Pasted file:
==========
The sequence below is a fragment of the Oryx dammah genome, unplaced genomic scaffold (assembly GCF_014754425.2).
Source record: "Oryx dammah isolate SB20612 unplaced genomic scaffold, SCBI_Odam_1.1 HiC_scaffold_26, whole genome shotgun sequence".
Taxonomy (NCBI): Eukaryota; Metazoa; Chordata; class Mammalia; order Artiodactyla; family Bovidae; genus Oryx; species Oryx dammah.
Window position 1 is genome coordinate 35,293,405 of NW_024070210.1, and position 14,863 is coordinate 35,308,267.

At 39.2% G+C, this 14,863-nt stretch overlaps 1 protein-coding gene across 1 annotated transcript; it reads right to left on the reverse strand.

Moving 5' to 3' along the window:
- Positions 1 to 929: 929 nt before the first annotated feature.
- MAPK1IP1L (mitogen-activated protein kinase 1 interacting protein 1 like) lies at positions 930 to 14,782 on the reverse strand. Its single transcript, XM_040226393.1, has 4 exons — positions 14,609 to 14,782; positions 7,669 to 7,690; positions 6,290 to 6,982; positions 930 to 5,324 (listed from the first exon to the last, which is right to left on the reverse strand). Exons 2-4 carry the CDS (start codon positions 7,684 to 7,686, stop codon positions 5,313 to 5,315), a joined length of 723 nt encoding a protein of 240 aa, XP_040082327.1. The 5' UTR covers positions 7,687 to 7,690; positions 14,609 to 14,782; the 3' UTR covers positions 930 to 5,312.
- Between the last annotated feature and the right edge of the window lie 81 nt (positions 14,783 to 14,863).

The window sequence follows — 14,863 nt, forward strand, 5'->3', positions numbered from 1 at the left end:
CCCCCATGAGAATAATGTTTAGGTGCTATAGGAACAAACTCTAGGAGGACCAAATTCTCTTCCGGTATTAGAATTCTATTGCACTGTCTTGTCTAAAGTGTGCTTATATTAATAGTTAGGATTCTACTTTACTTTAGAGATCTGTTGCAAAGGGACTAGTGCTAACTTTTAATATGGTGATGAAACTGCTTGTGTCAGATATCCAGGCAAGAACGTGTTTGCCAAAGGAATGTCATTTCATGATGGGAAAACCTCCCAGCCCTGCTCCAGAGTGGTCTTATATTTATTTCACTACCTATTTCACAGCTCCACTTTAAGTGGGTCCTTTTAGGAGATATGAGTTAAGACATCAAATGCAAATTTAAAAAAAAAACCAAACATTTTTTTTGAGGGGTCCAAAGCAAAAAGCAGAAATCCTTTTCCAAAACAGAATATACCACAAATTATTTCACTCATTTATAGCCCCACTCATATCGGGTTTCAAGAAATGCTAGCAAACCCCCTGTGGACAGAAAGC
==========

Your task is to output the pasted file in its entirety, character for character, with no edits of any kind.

The sequence below is a fragment of the Oryx dammah genome, unplaced genomic scaffold (assembly GCF_014754425.2).
Source record: "Oryx dammah isolate SB20612 unplaced genomic scaffold, SCBI_Odam_1.1 HiC_scaffold_26, whole genome shotgun sequence".
Taxonomy (NCBI): Eukaryota; Metazoa; Chordata; class Mammalia; order Artiodactyla; family Bovidae; genus Oryx; species Oryx dammah.
Window position 1 is genome coordinate 35,293,405 of NW_024070210.1, and position 14,863 is coordinate 35,308,267.

At 39.2% G+C, this 14,863-nt stretch overlaps 1 protein-coding gene across 1 annotated transcript; it reads right to left on the reverse strand.

Moving 5' to 3' along the window:
- Positions 1 to 929: 929 nt before the first annotated feature.
- MAPK1IP1L (mitogen-activated protein kinase 1 interacting protein 1 like) lies at positions 930 to 14,782 on the reverse strand. Its single transcript, XM_040226393.1, has 4 exons — positions 14,609 to 14,782; positions 7,669 to 7,690; positions 6,290 to 6,982; positions 930 to 5,324 (listed from the first exon to the last, which is right to left on the reverse strand). Exons 2-4 carry the CDS (start codon positions 7,684 to 7,686, stop codon positions 5,313 to 5,315), a joined length of 723 nt encoding a protein of 240 aa, XP_040082327.1. The 5' UTR covers positions 7,687 to 7,690; positions 14,609 to 14,782; the 3' UTR covers positions 930 to 5,312.
- Between the last annotated feature and the right edge of the window lie 81 nt (positions 14,783 to 14,863).

The window sequence follows — 14,863 nt, forward strand, 5'->3', positions numbered from 1 at the left end:
CCCCCATGAGAATAATGTTTAGGTGCTATAGGAACAAACTCTAGGAGGACCAAATTCTCTTCCGGTATTAGAATTCTATTGCACTGTCTTGTCTAAAGTGTGCTTATATTAATAGTTAGGATTCTACTTTACTTTAGAGATCTGTTGCAAAGGGACTAGTGCTAACTTTTAATATGGTGATGAAACTGCTTGTGTCAGATATCCAGGCAAGAACGTGTTTGCCAAAGGAATGTCATTTCATGATGGGAAAACCTCCCAGCCCTGCTCCAGAGTGGTCTTATATTTATTTCACTACCTATTTCACAGCTCCACTTTAAGTGGGTCCTTTTAGGAGATATGAGTTAAGACATCAAATGCAAATTTAAAAAAAAAACCAAACATTTTTTTTGAGGGGTCCAAAGCAAAAAGCAGAAATCCTTTTCCAAAACAGAATATACCACAAATTATTTCACTCATTTATAGCCCCACTCATATCGGGTTTCAAGAAATGCTAGCAAACCCCCTGTGGACAGAAAGC